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Three Reasons to Add a Subwoofer to Your Sound Bar

Take things to the next level by adding some extra bass.

If you’re like me and you’ve rocked a sound bar as the primary audio source of your home entertainment system for a solid stretch of time, you might think that’s all you need. But since adding a subwoofer to my system, I’ve learned better. In fact, I’ve come to the conclusion that no home entertainment center is complete without it.

Even if the basic sound bar you’re currently using came with a built-in subwoofer, it’s okay to want more bass. After all, only a subwoofer gives you the low end you need when a T-Rex stomps around in Jurassic Park. Only a sub provides the rumbling bass that completes any battle scene in Game of Thrones. And if you’re a music lover into hip-hop, EDM, heavy metal or other bass-heavy genres, a subwoofer will not only become your all-time favorite audio component ever, it will make your friends want to visit more often.

Still not convinced? Here are three reasons why you should add a subwoofer to your sound bar:

Depth of Sound

Have you ever come home after seeing an action movie at your local theater and wished your system could reproduce the bone-shaking rumble you felt during the big finale? It can, once you add a subwoofer, which is able to recreate the low bass signals that you can’t get with just a sound bar.

While not quite as powerful as the monster speakers they use in theaters, the Yamaha NS-SW100 powered subwoofer helps recreate the cinematic feeling you get in a traditional movie theater by incorporating innovative technologies like a Twisted Flare Port that maximizes the low-end thump coming from its 10″ woofer.

Small square subwoofer.

The NS-SW100 powered subwoofer.

Size Matters

We all know the struggle with placing furniture in a small living room or den. But because low frequency sounds are largely omnidirectional (that is, for the most part you can’t tell exactly where they’re coming from), there are always lots of options when it comes to the placement of a subwoofer.

To both maximize the audio experience and take up the least amount of space, many people opt to place their subwoofer on the floor, right next to their entertainment center, with the sound bar directly underneath the TV (mounted or on the cabinet itself).

The Yamaha NS-SW210 is a bit taller than the NS-SW100 but half as deep, allowing it to be tucked nicely next to your entertainment cabinet. If you have a space issue and are interested in upgrading from an older model sound bar to a new one, consider the Yamaha YAS-207, which comes with a wireless subwoofer and gives you plenty of power in a slim design.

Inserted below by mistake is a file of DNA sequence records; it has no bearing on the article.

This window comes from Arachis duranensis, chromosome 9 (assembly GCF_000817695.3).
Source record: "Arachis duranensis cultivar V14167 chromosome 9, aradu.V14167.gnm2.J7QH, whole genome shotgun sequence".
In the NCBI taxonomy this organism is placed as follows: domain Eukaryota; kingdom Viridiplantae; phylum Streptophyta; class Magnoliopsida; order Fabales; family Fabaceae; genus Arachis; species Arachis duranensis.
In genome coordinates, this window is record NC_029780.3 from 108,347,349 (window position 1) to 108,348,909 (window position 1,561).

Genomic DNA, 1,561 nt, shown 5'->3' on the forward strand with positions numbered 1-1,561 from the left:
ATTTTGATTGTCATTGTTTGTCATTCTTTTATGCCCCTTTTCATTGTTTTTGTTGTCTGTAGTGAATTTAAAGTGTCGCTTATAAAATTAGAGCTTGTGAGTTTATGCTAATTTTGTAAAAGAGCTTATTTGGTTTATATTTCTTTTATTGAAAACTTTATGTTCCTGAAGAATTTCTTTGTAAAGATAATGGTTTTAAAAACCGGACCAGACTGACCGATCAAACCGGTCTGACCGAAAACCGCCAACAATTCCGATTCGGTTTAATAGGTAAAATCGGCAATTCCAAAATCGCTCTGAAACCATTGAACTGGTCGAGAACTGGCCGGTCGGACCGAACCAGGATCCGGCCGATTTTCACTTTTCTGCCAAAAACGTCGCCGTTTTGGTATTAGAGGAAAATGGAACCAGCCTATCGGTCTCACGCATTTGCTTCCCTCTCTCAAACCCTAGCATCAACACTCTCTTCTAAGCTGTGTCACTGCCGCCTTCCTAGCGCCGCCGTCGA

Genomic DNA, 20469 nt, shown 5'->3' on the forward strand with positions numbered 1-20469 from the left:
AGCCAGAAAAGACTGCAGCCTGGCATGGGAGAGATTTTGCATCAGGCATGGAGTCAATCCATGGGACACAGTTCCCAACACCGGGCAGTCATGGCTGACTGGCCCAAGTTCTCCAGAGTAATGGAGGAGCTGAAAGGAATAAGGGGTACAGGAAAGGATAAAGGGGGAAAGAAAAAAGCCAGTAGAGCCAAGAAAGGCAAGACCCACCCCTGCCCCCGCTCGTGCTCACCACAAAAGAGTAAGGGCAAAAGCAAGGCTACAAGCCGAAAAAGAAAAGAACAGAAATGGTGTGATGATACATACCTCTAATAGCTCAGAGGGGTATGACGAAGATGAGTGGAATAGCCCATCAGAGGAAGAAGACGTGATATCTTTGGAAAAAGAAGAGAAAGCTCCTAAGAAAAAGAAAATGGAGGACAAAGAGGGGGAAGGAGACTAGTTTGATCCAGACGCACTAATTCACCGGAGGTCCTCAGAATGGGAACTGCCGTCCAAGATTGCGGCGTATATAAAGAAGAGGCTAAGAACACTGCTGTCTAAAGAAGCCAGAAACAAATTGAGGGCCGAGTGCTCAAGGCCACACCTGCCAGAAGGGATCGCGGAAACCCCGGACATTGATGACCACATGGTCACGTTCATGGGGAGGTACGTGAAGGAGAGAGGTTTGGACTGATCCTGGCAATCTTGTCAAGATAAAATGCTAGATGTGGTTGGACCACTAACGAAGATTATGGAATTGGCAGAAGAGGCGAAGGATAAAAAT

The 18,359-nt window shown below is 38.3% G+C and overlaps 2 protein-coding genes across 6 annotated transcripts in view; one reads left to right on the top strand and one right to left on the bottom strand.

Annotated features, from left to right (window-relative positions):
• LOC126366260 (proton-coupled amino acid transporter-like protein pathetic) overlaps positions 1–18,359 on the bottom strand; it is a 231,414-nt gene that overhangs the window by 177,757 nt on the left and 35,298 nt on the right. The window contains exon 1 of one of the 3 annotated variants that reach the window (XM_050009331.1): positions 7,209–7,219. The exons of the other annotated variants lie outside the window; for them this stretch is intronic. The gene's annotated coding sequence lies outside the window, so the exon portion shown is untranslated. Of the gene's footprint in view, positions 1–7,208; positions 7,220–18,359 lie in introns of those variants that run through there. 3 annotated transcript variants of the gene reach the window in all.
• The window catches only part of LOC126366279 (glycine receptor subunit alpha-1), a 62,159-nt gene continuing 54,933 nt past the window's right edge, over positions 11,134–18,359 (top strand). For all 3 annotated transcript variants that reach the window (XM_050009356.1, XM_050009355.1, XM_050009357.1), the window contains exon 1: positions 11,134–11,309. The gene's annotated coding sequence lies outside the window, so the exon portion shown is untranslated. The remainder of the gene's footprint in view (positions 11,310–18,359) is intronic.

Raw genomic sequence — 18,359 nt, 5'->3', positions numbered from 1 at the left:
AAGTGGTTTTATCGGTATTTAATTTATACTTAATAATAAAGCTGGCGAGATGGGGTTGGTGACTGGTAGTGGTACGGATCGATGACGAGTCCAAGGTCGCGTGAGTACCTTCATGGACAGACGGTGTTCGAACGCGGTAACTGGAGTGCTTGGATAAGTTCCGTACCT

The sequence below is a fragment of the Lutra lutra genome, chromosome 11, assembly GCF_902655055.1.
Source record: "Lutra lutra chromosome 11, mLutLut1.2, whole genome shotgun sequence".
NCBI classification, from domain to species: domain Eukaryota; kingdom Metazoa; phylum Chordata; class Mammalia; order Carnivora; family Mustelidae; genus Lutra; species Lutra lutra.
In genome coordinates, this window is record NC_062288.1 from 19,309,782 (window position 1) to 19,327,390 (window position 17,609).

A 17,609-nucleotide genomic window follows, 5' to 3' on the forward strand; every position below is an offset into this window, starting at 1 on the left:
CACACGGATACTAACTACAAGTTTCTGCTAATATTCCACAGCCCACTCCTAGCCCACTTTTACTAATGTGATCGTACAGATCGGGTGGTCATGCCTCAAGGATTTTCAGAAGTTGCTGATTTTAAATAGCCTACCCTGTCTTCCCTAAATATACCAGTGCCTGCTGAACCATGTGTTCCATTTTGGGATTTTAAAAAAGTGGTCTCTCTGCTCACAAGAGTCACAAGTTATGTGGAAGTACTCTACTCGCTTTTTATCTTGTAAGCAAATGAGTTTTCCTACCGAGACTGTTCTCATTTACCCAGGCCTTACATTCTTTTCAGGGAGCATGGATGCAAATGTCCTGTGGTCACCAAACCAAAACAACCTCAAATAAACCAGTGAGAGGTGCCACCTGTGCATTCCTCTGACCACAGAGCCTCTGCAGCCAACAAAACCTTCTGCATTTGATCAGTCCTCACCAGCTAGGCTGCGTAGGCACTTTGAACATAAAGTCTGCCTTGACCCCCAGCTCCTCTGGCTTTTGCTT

Entertainment area of a living room setup with a sun shaped clock on wall, a wood credenza with a flat screen TV and sound bar on top and a subwoofer and a floor lamp on rug on floor.

For those looking to upgrade to a new sound bar and subwoofer combo, the YAS-207 is a solid option.

Look and Feel

Its appearance as a simple black box below your line of sight, placed in a spot that doesn’t typically get a lot of eyes on it, allows pretty much any subwoofer to blend in well with virtually any home environment. You’ll find that there are plenty of options out there to choose from, including the uniquely shaped Yamaha YST-FSW150, which can be mounted horizontally or vertically.

Ready to go out and buy a new subwoofer? Great! But first you’ll want to make sure it’s compatible with your sound bar. You can do this easily by checking the back of your sound bar. If it has a subwoofer output jack, it will work perfectly with any powered subwoofer. All individually sold Yamaha sound bars are compatible with this function, including the YAS-107, YSP-5600 and ATS-1070.

Back of a sound bar with subwoofer showing the various connection points.

Check the rear of your sound bar to ensure there is a compatible subwoofer output to pair with the subwoofer’s input, as seen here on the back of the Yamaha YAS-107.

Enjoy that extra low end!


Click here for more information about Yamaha sound bars.

Click here for more information about Yamaha subwoofers.


Ted is a content marketing specialist for the Yamaha Audio Visual division who has dedicated his career to learning and writing about music and sound technology. His time as senior editor of Mobile Electronics magazine resulted in his being nominated twice for the Western Publishing Association MAGGIE Awards. Ted’s work at Mobile Electronics included small business best practices and exploring the emergence of new audio technology in blogs and feature articles. His music background includes over 20 years playing, teaching, and composing music for steel drums. He is also the editor and publisher of the popular online publication, PAN Magazine. Ted loves showing people the benefits of having quality audio in their home and helping them overcome common problems they experience while exploring various setup ...

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